Redefine what success means for your children

If our goal as parents is to raise concerned and considerate human beings, let's free our children from the rat-race and redefine what true success is

Mother daughter playing outdoors

The scramble for a Kindergarten seat is only the beginning of an almost lifelong quest of bagging limited resources so our kids are not left wanting. From getting admission into an elite school to a prestigious college to landing a plum job, parenting in the 21st century is predicated on the capitalist assumption that resources for our children are limited or scarce. As a result, parents vie with one another, coaxing kids to tote up achievements and successes. Marketeers, playing to parental angst, tout their products or services as the one that will give children an edge. Be it coding classes, piano lessons, Kumon math, or tennis coaching, a slew of professionals help youngsters craft resumes so that they eventually get a much-coveted job.

But does childhood necessarily have to be such a mind-numbing and maddening rat-race? Not if you redefine what success means for your children.

In their book, Scarcity, behavioural economists, Senthil Mullainathan and Eldar Shafir chronicle the effects of scarcity on human behaviour. The authors define scarcity as “having less than you feel you need” and identify different forms of this malaise. From poverty to social isolation to a lack of time, scarcity assumes various guises.

Though we cannot equate feeling crunched for time with living on a paltry daily wage, the authors argue that “Scarcity captures the mind.” Thus, a lonely person craving company rues about all the connections he is missing. A person who is starving or even dieting cannot help but think of food. According to Mullainathan and Shafir, when we experience scarcity of any kind, we become absorbed by it.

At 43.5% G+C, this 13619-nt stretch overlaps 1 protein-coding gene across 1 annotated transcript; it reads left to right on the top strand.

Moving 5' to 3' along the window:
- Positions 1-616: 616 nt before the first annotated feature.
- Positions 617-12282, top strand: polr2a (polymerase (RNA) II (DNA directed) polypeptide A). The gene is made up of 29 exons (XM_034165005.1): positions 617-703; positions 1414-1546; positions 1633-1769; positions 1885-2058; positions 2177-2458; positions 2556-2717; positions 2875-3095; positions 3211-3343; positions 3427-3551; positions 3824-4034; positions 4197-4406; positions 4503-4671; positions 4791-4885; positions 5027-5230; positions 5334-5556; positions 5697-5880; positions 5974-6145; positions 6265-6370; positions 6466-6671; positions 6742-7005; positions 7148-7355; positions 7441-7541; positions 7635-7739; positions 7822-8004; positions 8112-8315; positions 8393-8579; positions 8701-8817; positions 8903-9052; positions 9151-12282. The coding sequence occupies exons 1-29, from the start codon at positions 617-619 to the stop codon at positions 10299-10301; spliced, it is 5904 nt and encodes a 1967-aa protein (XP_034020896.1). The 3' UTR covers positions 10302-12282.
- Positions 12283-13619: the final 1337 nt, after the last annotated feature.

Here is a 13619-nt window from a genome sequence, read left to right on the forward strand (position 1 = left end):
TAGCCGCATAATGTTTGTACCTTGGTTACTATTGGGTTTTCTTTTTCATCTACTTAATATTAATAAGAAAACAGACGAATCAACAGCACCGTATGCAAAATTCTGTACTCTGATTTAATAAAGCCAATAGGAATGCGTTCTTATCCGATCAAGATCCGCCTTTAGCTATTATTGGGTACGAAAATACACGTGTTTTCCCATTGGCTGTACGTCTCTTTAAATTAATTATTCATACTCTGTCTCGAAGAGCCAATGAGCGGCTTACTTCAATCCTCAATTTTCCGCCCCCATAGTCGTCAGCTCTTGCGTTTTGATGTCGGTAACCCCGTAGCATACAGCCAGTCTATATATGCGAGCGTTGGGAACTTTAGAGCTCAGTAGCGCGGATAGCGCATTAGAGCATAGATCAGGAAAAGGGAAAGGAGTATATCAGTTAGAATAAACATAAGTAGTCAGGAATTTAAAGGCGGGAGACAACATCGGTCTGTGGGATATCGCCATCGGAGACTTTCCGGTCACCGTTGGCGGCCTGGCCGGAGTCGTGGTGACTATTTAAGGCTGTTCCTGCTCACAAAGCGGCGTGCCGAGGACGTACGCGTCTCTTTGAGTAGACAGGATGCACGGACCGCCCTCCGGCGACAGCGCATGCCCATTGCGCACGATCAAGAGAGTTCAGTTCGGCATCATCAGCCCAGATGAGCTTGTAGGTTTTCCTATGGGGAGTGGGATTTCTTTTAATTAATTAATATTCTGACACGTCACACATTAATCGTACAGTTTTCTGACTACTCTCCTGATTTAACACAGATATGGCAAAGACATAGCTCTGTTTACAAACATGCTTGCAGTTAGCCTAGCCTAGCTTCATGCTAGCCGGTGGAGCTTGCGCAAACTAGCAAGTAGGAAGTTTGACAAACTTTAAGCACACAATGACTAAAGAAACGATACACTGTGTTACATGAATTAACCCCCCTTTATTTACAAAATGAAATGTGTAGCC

Scarcity shapes our behaviour

Modern parenting has become a 24/7 occupation. Though both parents may be working, they ensure that their children’s time is accounted for, moment to moment. From dawn to dusk, children’s regimen is chalked out. Wake up, swimming coaching, school, music class, Hindi tuition, homework, sleep on Mondays, Wednesdays and Fridays. On Tuesdays and Thursdays, the schedule includes online Math tuition, school, karate class, coding and homework. While kids may get some downtime on weekends, parents usually check in whether their wards are staying abreast of various school projects and tests.

Mullainathan and Shafir believe that scarcity also directs our attention. It impacts what we observe, the choices we make, the decisions we take and our behaviour. Besides confirming that kids follow their schedules, parents also have their radars tuned to the latest fads, lest their kids fall behind.